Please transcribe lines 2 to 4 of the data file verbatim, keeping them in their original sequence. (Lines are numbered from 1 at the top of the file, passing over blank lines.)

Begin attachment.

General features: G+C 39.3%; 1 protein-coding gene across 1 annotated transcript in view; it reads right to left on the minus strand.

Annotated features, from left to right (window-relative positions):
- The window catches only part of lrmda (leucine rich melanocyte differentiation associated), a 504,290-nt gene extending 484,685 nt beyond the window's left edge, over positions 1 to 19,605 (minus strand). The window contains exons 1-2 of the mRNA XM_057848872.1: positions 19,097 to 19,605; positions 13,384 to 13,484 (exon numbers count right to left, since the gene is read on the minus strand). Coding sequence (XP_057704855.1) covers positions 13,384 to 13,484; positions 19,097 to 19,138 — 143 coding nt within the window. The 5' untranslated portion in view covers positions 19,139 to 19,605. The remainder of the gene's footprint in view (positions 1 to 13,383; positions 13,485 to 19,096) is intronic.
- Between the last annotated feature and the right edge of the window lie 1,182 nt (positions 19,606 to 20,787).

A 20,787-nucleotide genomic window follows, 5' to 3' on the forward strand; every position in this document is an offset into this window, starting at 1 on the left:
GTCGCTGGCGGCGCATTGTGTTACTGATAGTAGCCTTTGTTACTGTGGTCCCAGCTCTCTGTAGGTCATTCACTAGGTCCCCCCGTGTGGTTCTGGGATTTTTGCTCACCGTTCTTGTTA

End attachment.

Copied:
Annotated features, from left to right (window-relative positions):
- The window catches only part of lrmda (leucine rich melanocyte differentiation associated), a 504,290-nt gene extending 484,685 nt beyond the window's left edge, over positions 1 to 19,605 (minus strand). The window contains exons 1-2 of the mRNA XM_057848872.1: positions 19,097 to 19,605; positions 13,384 to 13,484 (exon numbers count right to left, since the gene is read on the minus strand). Coding sequence (XP_057704855.1) covers positions 13,384 to 13,484; positions 19,097 to 19,138 — 143 coding nt within the window. The 5' untranslated portion in view covers positions 19,139 to 19,605. The remainder of the gene's footprint in view (positions 1 to 13,383; positions 13,485 to 19,096) is intronic.
- Between the last annotated feature and the right edge of the window lie 1,182 nt (positions 19,606 to 20,787).